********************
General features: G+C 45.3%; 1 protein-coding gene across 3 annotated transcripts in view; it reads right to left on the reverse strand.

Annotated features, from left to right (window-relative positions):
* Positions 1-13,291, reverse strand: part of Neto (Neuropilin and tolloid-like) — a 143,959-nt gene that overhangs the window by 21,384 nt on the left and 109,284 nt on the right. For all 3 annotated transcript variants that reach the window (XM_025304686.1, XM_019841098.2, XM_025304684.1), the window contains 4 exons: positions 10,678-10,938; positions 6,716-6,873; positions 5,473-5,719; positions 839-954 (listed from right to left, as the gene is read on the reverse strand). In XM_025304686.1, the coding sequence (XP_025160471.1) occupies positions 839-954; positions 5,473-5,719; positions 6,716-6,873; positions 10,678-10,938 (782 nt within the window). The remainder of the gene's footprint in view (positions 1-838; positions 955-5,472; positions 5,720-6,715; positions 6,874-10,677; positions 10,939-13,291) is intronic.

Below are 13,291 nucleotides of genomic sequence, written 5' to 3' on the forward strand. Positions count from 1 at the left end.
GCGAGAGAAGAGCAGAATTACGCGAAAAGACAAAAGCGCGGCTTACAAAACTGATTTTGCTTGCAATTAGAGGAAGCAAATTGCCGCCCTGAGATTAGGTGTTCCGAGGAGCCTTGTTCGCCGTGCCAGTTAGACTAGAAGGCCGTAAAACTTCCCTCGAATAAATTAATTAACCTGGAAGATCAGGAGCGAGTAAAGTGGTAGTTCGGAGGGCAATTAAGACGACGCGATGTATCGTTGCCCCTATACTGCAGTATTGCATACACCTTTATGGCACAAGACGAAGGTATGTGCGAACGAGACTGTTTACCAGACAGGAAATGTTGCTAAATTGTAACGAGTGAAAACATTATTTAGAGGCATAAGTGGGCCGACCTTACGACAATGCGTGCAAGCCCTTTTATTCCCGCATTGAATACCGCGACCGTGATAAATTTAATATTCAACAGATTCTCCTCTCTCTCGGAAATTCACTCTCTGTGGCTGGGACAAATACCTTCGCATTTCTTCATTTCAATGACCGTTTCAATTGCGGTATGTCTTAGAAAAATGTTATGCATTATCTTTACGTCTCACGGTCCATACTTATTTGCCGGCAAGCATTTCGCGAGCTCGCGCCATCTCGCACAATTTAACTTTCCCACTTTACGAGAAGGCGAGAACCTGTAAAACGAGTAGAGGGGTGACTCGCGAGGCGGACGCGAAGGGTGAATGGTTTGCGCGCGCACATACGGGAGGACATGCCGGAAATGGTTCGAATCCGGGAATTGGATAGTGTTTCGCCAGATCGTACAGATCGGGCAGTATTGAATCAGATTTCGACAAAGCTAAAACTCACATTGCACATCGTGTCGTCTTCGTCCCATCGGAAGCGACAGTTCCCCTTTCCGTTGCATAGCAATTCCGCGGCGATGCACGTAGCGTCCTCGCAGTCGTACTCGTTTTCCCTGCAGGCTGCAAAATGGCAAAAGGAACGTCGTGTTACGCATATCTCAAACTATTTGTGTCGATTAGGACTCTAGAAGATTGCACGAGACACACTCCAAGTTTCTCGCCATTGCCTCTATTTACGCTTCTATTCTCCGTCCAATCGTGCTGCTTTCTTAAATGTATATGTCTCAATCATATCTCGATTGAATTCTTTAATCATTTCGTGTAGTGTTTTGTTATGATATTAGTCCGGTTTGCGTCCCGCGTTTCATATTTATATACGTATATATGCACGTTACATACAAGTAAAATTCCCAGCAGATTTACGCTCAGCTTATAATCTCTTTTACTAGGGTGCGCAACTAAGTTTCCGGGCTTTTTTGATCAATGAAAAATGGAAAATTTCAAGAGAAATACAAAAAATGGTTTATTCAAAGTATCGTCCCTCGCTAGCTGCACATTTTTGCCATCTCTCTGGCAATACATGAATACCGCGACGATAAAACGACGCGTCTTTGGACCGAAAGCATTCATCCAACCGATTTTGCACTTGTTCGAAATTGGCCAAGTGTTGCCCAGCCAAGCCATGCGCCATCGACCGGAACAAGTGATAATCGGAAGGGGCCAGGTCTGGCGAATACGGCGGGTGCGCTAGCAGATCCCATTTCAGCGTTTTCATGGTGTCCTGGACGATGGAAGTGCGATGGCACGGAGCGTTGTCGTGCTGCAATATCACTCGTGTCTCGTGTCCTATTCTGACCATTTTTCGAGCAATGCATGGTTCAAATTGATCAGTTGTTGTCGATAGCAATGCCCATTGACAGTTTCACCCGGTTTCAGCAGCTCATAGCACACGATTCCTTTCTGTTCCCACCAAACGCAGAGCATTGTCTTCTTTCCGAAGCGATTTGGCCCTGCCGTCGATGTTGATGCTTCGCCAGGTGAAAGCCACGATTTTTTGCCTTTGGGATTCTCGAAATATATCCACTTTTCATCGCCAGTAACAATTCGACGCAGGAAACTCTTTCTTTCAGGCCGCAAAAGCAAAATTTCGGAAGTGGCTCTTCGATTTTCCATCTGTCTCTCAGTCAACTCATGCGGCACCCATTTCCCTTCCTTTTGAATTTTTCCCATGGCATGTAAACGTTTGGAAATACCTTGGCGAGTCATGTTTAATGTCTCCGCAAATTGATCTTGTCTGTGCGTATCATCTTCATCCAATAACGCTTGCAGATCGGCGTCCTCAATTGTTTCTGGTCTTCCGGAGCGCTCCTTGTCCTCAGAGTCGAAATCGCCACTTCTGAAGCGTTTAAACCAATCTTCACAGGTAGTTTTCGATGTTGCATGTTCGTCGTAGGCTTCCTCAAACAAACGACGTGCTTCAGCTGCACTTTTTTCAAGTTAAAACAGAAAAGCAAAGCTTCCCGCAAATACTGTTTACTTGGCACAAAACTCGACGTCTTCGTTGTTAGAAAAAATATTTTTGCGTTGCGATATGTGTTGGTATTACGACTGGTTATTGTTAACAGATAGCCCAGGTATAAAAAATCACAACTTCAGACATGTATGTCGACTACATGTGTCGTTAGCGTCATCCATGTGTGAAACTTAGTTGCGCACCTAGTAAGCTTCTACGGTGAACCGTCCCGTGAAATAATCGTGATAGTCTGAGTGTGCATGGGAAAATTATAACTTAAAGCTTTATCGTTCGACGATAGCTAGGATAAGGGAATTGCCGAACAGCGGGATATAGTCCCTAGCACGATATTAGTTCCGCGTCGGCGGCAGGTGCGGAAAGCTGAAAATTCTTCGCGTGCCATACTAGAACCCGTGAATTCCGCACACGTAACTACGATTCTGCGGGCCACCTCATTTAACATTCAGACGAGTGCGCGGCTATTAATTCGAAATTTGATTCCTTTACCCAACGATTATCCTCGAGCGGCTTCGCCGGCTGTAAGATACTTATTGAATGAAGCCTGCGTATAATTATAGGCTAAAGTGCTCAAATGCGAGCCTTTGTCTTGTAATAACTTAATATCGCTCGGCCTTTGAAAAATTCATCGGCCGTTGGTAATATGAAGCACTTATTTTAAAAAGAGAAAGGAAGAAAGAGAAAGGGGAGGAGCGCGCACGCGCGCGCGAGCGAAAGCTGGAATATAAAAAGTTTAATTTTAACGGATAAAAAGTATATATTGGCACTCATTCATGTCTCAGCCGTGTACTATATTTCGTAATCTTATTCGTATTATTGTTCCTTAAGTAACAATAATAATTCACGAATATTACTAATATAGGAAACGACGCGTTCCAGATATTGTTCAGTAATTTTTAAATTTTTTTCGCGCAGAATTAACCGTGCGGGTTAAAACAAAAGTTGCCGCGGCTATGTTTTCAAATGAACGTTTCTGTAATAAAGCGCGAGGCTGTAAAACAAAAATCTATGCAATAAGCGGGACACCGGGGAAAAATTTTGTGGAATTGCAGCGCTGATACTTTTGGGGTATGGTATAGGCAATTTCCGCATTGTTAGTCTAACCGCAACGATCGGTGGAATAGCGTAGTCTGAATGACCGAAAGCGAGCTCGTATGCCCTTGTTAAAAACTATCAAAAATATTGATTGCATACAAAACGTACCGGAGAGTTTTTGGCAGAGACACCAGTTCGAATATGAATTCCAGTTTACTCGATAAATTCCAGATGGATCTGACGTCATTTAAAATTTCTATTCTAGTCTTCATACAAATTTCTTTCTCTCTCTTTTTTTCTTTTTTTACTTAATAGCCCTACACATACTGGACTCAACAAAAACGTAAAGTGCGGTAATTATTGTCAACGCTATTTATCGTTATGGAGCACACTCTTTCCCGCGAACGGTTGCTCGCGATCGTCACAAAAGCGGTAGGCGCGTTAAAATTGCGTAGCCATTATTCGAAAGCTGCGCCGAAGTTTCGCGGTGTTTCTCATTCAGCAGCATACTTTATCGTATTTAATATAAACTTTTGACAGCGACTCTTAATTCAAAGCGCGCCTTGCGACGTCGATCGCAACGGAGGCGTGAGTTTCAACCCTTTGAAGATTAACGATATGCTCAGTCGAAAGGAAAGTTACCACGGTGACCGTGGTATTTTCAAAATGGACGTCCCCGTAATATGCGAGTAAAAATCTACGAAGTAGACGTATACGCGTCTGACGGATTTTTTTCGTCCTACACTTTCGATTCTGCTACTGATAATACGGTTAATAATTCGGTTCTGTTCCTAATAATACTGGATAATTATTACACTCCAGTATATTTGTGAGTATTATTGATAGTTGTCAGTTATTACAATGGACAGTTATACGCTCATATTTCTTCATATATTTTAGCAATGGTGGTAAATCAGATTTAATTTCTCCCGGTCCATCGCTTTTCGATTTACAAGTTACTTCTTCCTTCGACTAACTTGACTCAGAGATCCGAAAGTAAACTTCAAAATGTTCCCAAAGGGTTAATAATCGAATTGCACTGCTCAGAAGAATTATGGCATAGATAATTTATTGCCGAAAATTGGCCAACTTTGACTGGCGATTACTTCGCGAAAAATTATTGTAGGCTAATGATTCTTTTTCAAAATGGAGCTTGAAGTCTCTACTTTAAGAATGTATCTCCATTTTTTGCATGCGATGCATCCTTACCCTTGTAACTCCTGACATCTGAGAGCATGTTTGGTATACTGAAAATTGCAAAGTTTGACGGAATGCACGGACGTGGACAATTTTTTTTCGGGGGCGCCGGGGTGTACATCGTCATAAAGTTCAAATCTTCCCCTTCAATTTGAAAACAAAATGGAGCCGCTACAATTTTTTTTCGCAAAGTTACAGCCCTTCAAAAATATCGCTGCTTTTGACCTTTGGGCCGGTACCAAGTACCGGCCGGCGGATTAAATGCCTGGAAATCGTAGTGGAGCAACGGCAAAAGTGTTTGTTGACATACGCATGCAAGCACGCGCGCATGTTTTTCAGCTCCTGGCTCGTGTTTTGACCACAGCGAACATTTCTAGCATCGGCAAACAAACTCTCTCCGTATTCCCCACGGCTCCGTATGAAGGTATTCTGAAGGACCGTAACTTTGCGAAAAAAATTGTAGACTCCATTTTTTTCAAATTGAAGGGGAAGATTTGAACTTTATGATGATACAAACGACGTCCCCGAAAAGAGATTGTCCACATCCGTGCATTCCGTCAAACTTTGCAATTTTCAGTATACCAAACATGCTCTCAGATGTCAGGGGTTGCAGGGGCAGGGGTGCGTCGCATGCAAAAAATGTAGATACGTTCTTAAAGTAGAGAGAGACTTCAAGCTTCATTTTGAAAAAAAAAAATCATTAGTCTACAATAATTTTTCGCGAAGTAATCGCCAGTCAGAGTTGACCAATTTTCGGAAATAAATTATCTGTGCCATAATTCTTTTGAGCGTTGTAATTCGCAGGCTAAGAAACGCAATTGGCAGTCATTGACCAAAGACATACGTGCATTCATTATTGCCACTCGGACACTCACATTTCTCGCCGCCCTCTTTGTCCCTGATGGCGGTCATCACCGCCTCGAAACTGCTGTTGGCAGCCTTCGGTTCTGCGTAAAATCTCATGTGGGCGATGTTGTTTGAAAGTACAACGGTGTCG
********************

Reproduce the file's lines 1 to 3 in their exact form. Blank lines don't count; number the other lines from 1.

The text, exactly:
General features: G+C 45.3%; 1 protein-coding gene across 3 annotated transcripts in view; it reads right to left on the reverse strand.

Annotated features, from left to right (window-relative positions):
* Positions 1-13,291, reverse strand: part of Neto (Neuropilin and tolloid-like) — a 143,959-nt gene that overhangs the window by 21,384 nt on the left and 109,284 nt on the right. For all 3 annotated transcript variants that reach the window (XM_025304686.1, XM_019841098.2, XM_025304684.1), the window contains 4 exons: positions 10,678-10,938; positions 6,716-6,873; positions 5,473-5,719; positions 839-954 (listed from right to left, as the gene is read on the reverse strand). In XM_025304686.1, the coding sequence (XP_025160471.1) occupies positions 839-954; positions 5,473-5,719; positions 6,716-6,873; positions 10,678-10,938 (782 nt within the window). The remainder of the gene's footprint in view (positions 1-838; positions 955-5,472; positions 5,720-6,715; positions 6,874-10,677; positions 10,939-13,291) is intronic.